Disclaimers (Please read before jumping to answer):
I've seen a number of questions similar to the one I would like to ask, so here are some similar questions.
IMHO They are neither completely what I'm asking, nor are they as thorough as I hope to be (I don't mean to brush off the answers to the below questions, nor am I discrediting the askers, I just want to be a little more thorough):
Let me be clear, I'm not asking the following:
- How to teach myself programming from scratch (without a degree in CS)
- How to market myself as a good software developer (without a degree in CS)
- How to get a great high paying job as a software developer (without a degree in CS)
A little context:
Now that I have disclaimers out of the way, let me flesh out my question, starting with a brief history of my experience as a software developer.
First off, I have been incredibly lucky. I've been given several job opportunities (a couple heavy backend PHP/MySQL projects, and several WP7 apps in XAML/C#) through which I really learned everything I know about software development. Nearly all of the software development jobs I've had were ones that I was not rightfully qualified to have (and I made that clear to my employers before they hired me). I don't want to give myself credit where it's not due, but I would say that perfect humility dispenses with modesty.
In nearly every single development job I've had, I have exceeded the expectations of my employer, and proved to be a valuable asset. There are of course exceptions1. But my point is I'm fairly intelligent and was able to teach myself what I needed to know in order to be successful at my job. With each job I had, I was stretched more and more.
I attend the University of Washington's Seattle campus, and am currently in my fourth year with two years left, working on a Math degree. During the various jobs I've had (see my résumé if you want that list) I've also been attending school as a full time student.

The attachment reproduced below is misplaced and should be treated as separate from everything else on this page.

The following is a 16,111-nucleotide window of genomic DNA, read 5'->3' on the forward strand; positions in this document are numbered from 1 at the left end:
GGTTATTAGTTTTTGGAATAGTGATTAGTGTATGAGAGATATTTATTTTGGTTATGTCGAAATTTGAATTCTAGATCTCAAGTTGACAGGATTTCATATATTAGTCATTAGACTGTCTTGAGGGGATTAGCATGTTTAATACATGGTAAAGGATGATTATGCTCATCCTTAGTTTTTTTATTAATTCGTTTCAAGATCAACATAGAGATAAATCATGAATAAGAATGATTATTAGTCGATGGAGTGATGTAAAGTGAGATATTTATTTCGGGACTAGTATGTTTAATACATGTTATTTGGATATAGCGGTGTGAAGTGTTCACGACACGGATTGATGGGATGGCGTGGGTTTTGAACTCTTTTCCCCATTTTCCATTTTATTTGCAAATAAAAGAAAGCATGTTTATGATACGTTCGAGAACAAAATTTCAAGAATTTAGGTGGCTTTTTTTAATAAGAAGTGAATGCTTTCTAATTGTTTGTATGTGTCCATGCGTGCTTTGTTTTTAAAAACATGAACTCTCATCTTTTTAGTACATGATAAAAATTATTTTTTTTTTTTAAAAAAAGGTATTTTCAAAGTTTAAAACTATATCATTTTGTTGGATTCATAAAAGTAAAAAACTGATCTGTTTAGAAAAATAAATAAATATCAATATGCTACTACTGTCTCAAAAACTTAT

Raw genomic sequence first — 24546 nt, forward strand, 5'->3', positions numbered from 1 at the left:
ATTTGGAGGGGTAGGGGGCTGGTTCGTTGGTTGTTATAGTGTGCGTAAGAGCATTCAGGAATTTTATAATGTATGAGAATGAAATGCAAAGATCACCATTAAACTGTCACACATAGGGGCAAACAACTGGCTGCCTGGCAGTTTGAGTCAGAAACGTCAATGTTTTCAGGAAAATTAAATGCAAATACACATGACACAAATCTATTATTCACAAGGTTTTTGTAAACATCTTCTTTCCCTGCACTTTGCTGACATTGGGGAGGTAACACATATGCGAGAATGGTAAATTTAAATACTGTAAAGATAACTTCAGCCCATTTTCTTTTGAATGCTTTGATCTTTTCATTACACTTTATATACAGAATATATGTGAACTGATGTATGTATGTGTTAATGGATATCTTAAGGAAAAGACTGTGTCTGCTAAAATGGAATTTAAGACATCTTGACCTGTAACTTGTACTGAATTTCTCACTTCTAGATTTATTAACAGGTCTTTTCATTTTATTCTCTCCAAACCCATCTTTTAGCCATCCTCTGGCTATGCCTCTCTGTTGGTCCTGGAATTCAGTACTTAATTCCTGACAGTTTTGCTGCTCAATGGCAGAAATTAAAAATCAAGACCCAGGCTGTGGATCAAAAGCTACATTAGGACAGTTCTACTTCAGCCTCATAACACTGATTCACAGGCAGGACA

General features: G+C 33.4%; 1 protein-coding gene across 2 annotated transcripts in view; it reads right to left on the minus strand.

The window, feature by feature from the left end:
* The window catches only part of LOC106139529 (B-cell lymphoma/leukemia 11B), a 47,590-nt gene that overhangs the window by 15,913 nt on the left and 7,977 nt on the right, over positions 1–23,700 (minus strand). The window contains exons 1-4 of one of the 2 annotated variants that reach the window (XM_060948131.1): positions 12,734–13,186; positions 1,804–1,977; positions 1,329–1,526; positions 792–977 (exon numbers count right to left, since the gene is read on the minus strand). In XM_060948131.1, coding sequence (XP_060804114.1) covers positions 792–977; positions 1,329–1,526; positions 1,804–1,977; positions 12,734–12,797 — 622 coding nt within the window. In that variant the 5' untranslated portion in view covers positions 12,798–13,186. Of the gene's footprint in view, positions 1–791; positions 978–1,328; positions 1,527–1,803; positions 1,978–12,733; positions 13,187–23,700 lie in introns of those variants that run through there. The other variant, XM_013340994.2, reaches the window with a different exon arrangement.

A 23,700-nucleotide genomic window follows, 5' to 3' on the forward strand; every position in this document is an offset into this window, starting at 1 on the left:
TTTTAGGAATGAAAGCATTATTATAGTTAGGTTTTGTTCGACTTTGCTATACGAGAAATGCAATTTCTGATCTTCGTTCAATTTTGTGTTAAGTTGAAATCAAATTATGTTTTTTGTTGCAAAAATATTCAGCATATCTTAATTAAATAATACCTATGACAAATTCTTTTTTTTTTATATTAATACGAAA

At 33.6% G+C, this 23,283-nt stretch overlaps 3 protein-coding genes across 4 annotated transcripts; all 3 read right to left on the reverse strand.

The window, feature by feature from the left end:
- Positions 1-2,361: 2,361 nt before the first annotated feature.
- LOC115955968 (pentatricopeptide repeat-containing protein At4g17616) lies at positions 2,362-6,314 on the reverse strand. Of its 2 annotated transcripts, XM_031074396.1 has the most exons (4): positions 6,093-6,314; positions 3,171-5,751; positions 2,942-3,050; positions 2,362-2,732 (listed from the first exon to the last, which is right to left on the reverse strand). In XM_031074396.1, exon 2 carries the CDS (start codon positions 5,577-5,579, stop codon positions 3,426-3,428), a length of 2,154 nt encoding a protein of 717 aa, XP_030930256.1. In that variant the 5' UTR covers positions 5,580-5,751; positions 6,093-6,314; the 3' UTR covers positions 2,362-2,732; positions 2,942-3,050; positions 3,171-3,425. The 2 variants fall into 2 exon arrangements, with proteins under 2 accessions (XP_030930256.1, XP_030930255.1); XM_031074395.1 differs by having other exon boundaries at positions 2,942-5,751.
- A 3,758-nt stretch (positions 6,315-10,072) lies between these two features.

As I think most developers would agree, studying the typical general ed undergraduate courses, including introductory programming courses ABSOLUTELY PALES in comparison with writing real code, building real2 products, working with awesome people, and positively affecting the lives of users3.
So... as things go... I spent far more of my time and energy working instead of focusing on my studies. At times I performed very horribly, but for the most part I was able to stay afloat with my grades.
So, it was no surprise to me when I got rejected by the program. Twice. Ironically enough, the same half-hour window in which I received the always polite, albeit disheartening rejection notice via email, I got a phone call from Amazon offering me a summer internship4 as an SDE.
As I look around at other 'gents my age (21), who share the same goals as myself in software development, I find myself feeling pretty good about where I'm at, what I'm learning, who I am, and what I can do. There are of course much, much, much more brilliant 21 year olds out there than myself, I don't mean to say I stand out in a crowd, merely that I feel like I'm not abysmally behind the progress of my average peer.
I feel confident about my ability to be successful in the world of software. More importantly I feel confident in my ability and desire to continue to grow, learn, and be embarrassingly humbled when I really need it.